Somewhere close to Aligarh, there was an indigo factory, called Mudrock. It no longer exists, as many indigo factories, today have been left to rack and ruin. It was a prosperous business while it lasted but with the advent of chemical dyes, indigo ceased to be as profitable as it had once been. Where Mudrock is today I cannot say. It has been taken over by nature, maybe somewhere out there on the vast plains of India, perhaps a lone wall or a broken building has withstood time but nowadays, no one remembers Mudrock.
Or for that matter, a town called Coel.

The confusion, of course, comes from the Victorian penchant to write down names as they heard them and not necessarily as they should be spelt. So the fanciful Mudrock, which sounds European is in fact Madrak, and Coel is Koil. Not that it really matters. The Madrak Indigo Factory disappeared in 1857 though a town still exists and Koil, well it is still there, somewhere, swallowed up on the swaths of Aligarh.
The outbreak at Aligarh was something of a disjointed affair. As we have already seen, on the 20th of May when the 9th BNI rose in revolt, it took not just Aligarh with it, but Etah as well. The 1st Gwalior Cavalry that had recently arrived in Aligarh escorted the Aligarh fugitives to Hathras from whence some proceeded to Agra.
That is, expect Mr. Connor and Mr. Hine with their families.
Why they were left behind, no one can explain or indeed has tried. Chaos and confusion have a singular effect on people and it is most likely that not everyone was not at the right place at the right time to escape with the rest of the Aligarh fugitives. This would certainly seem to be the case of two clerks and an indigo planter whose story we shall take up in this narrative.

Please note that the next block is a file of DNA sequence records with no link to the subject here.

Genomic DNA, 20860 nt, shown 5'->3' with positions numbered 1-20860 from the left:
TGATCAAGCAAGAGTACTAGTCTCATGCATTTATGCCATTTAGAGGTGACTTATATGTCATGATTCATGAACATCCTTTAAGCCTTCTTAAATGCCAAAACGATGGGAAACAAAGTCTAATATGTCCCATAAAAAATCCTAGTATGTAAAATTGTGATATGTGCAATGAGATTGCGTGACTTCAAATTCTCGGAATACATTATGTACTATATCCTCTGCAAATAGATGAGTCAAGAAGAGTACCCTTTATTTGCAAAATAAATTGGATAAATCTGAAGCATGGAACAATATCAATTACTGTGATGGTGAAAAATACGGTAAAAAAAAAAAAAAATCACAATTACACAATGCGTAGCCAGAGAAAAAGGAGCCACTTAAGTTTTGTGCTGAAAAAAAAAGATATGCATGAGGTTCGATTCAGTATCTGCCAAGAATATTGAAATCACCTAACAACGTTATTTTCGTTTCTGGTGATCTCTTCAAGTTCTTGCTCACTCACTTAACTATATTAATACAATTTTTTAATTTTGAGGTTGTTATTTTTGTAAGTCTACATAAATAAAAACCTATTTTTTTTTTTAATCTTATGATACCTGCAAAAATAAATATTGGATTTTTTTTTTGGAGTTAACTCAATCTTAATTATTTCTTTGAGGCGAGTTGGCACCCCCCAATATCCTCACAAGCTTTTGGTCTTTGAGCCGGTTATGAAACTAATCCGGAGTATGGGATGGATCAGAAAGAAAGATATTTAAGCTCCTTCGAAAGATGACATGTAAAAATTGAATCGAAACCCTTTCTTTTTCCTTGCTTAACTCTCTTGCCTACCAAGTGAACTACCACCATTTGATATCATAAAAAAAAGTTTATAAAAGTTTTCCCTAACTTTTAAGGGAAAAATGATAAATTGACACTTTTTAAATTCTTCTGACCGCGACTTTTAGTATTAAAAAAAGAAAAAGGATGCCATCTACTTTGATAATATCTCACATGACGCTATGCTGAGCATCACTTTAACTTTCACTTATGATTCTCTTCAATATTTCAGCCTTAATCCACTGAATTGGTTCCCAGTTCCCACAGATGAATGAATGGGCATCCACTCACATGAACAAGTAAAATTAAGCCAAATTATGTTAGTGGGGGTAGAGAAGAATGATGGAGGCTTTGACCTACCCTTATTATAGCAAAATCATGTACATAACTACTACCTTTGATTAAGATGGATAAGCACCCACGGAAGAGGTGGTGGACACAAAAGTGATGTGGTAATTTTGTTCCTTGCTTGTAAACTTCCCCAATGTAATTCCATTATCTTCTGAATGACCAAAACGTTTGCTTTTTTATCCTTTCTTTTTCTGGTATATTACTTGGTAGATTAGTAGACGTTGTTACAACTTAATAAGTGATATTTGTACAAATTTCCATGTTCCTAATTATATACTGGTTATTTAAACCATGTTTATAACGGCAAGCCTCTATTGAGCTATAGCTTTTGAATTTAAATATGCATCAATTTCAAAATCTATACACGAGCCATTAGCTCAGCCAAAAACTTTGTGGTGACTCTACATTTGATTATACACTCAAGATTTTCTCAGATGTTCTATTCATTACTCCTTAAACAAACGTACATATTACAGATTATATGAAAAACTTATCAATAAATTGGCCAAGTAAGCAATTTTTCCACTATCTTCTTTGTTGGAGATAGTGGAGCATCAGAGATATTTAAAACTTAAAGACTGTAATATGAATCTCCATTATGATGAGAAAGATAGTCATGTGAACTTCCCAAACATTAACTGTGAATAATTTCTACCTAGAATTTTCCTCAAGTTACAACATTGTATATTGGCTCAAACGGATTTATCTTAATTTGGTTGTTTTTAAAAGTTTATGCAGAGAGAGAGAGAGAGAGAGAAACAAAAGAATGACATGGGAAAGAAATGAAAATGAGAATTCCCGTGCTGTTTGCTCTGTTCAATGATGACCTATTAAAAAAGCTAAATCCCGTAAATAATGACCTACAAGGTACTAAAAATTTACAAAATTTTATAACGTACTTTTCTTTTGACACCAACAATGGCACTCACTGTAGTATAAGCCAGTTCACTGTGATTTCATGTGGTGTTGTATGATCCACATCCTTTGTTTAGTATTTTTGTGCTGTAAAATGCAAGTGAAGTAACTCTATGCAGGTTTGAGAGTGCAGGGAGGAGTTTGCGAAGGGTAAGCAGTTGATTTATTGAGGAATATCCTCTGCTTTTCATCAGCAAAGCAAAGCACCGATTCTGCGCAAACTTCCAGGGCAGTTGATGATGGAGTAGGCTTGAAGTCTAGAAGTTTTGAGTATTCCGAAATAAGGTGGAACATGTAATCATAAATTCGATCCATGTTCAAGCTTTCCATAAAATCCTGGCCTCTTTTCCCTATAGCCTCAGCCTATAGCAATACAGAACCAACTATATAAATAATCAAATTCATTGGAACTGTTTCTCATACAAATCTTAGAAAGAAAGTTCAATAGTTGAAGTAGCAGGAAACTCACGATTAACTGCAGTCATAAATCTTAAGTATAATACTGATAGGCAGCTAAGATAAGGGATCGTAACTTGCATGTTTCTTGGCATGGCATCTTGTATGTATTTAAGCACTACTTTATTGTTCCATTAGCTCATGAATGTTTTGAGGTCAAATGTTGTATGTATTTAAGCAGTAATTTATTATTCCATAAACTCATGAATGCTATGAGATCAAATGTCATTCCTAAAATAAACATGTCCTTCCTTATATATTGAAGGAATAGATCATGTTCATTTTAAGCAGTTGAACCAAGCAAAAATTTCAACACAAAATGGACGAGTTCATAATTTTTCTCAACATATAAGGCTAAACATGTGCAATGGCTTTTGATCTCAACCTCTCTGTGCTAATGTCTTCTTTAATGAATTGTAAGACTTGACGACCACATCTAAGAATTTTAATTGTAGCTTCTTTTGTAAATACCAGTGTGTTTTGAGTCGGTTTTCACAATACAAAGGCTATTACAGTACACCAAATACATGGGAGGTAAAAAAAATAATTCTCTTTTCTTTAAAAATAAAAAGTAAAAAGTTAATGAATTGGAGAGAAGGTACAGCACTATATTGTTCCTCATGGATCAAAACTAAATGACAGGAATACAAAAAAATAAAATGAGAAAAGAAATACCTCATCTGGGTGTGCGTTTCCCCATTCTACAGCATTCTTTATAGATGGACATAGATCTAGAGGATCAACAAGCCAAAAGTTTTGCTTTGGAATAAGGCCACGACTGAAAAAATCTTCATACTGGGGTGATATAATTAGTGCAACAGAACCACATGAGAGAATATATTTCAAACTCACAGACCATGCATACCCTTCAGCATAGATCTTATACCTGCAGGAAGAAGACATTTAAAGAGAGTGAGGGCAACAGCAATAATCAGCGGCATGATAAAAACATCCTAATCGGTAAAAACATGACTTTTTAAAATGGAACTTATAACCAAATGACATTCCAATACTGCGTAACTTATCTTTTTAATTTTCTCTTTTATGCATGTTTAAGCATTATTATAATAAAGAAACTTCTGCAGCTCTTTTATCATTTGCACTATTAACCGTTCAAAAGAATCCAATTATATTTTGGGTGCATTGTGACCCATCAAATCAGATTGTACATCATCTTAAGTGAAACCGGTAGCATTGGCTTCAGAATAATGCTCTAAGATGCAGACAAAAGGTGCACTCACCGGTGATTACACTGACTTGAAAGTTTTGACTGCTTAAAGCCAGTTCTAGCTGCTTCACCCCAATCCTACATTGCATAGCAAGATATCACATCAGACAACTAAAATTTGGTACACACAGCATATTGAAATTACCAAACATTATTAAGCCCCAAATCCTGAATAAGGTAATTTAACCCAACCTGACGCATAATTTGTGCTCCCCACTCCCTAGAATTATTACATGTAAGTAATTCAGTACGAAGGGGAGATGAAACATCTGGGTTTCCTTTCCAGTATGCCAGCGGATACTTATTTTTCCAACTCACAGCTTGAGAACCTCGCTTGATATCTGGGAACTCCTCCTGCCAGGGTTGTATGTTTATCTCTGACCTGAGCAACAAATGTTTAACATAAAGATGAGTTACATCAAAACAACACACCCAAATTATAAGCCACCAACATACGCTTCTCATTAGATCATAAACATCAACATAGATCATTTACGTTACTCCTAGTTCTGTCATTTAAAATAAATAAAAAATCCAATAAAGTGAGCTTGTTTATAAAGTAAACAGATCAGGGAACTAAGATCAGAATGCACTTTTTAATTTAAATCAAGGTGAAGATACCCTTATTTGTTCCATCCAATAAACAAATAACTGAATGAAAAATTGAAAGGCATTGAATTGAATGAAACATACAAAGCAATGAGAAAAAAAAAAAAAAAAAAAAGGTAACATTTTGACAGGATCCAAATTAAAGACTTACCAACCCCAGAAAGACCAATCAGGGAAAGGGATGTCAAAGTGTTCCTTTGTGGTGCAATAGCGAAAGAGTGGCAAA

This is not an exceptional tale; nevertheless, it deserves to be told.

The Narrative of Mr. W. Connor

When mutiny broke out at Coel (May 20th, 1857) I was at dinner, I immediately left the table and told my wife and children to come out. I took with me a small Bible and Prayer Book – two pairs of spectacles – some medicines for two of my sick children, – four rupees which was all I had in cash, and a box of my wife’s ornaments valued at 600Rs., and four loaves.
We went straight to Mr. Watson’s house; on the road my servant cried out that Mr. Hine’s family were coming after us, I instantly halted to enable Mr. H. and children to join us. By this time Mr. Watson and the other gentlemen had left the station in company with the Gwalior contingent cavalry for Hattrass, for on our arrival at Mr. Watson’s house, we found the place deserted, the doors were all open and chairs placed out; there were four police sowars at the wicket in the compound, but they were insolent and were seen a little while afterwards with drawn swords, outside the walls, seeking for plunder. Had we not got out of the compound quickly, they would have fallen upon us.